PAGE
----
April Mullen is a little late for our phone call interview, but she’s got a good excuse. “Sorry, we were throwing someone through a table,” says the director, currently shooting a science-fiction series in Calgary.
It’s a world away, thematically, but that same passion is on full display in Mullen’s latest feature, Below Her Mouth, which screened at the Toronto International Film Festival and opens this weekend in Vancouver, just in time for Valentine’s Day.
Worked from Stephanie Fabrizi’s screenplay, Below Her Mouth tells the story of Jasmine (Natalie Krill), a fashion editor planning her wedding who unexpectedly falls headlong into an affair with Dallas (Erika Linder) after a night out with a friend. Jasmine’s “mainstream” life is turned upside down by the sexual and emotional awakening that results.
“It’s about how if someone makes an impact on your life, then regardless of age or gender, you’ll go the distance,” says Mullen.
When she first read the script, Mullen said she immediately connected to “the frenetic energy and chemistry between the two women… that idea of human behaviour, what drives you crazy, when you can’t live without the other person, what does all that mean… It scared me and excited me and turned me on.”
She wears the director’s hat for this film but is no stranger in front of the camera, and often juggles both tasks, as she did in films such as 88 and Dead Before Dawn.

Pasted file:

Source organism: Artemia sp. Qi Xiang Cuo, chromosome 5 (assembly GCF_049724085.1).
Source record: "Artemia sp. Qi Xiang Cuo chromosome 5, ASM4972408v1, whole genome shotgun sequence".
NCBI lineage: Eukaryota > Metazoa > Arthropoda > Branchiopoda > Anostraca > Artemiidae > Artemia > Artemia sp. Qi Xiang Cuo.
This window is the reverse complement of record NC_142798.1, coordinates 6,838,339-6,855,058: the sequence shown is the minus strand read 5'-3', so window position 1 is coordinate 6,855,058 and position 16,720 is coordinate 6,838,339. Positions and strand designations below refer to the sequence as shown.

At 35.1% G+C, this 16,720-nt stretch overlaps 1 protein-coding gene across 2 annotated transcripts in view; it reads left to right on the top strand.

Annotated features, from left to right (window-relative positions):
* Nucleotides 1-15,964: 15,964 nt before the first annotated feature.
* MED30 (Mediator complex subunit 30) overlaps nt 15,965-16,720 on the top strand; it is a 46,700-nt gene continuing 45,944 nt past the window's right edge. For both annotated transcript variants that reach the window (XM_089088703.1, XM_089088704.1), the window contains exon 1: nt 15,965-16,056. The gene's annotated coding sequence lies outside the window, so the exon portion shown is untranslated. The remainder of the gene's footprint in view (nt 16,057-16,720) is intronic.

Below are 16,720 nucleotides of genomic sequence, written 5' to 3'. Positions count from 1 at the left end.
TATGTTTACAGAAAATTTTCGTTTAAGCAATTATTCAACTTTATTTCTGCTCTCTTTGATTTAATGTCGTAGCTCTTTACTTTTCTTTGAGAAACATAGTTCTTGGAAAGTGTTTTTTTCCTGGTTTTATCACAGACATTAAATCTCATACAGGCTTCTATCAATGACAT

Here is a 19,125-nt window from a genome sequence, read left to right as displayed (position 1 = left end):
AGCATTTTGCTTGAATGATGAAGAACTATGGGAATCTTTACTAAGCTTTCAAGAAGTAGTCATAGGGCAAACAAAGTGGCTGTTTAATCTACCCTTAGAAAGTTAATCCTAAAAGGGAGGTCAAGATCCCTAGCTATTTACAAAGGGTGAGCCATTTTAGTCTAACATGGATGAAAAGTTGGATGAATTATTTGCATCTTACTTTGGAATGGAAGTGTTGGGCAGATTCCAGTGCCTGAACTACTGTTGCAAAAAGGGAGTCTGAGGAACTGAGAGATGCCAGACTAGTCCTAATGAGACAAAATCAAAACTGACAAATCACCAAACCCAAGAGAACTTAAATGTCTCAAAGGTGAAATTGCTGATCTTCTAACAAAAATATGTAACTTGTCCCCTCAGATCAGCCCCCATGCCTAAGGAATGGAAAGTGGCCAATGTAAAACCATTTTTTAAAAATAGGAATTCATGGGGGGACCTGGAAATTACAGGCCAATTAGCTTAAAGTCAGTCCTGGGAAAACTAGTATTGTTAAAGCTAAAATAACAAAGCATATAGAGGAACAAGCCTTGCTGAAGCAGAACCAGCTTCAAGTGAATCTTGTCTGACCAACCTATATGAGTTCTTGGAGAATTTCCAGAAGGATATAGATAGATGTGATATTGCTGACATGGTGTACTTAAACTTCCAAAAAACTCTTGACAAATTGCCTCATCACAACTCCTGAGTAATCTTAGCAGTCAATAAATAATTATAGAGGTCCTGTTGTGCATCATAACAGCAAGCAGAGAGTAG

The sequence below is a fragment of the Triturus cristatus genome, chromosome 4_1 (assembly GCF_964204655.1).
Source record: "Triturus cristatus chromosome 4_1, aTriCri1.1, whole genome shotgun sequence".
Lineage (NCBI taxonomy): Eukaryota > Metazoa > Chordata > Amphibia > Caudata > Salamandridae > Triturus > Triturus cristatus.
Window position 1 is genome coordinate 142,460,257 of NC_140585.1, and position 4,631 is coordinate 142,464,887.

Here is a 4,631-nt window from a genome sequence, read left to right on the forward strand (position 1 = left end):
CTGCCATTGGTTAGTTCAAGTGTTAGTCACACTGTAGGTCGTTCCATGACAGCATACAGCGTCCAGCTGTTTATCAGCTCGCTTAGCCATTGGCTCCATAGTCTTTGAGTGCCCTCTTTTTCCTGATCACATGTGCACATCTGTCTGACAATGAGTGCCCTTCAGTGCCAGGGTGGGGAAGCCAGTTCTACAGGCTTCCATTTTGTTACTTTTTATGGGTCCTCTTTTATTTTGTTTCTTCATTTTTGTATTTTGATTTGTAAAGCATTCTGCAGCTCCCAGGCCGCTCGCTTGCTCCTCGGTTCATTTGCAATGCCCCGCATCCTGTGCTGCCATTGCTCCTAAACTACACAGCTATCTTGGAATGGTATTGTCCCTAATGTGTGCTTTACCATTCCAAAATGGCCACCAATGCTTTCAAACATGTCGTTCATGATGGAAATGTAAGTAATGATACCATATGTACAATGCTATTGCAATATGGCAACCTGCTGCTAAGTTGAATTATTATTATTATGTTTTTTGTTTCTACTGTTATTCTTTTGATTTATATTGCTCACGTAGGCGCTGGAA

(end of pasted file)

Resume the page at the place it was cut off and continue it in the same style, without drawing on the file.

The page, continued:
The Niagara Falls native assembled a virtually all-female crew for the shoot, all the better to make her actresses more comfortable during the many intimate scenes in the film. “The most important thing was to be able to allow them to forget who they were... to let them be free, be truthful, be raw and be bold,” she says.
This is the first feature film for Swedish model Erika Linder, who made headlines a few years back for being the first female to book jobs for men’s modeling campaigns. She caused a sensation, then moved on, and landed on Mullen’s set. “She has incredible instincts and impulses and unique mannerisms,” Mullen says. “So I just wanted to keep her natural, help her through some of the angles and make sure her true self was shining through Dallas, who is regarded as genderless. It was wonderful working with her.”
Considering the political climate south of the border and the resultant ground-swelling of vocal support for women’s issues, it’s quite a time to be releasing a film with LGBTQ protagonists.
“I think it’s a gift to live in Canada and to be able to create freely, to create this love-is-love message,” Mullen says.
Below Her Mouth open Friday at International Village.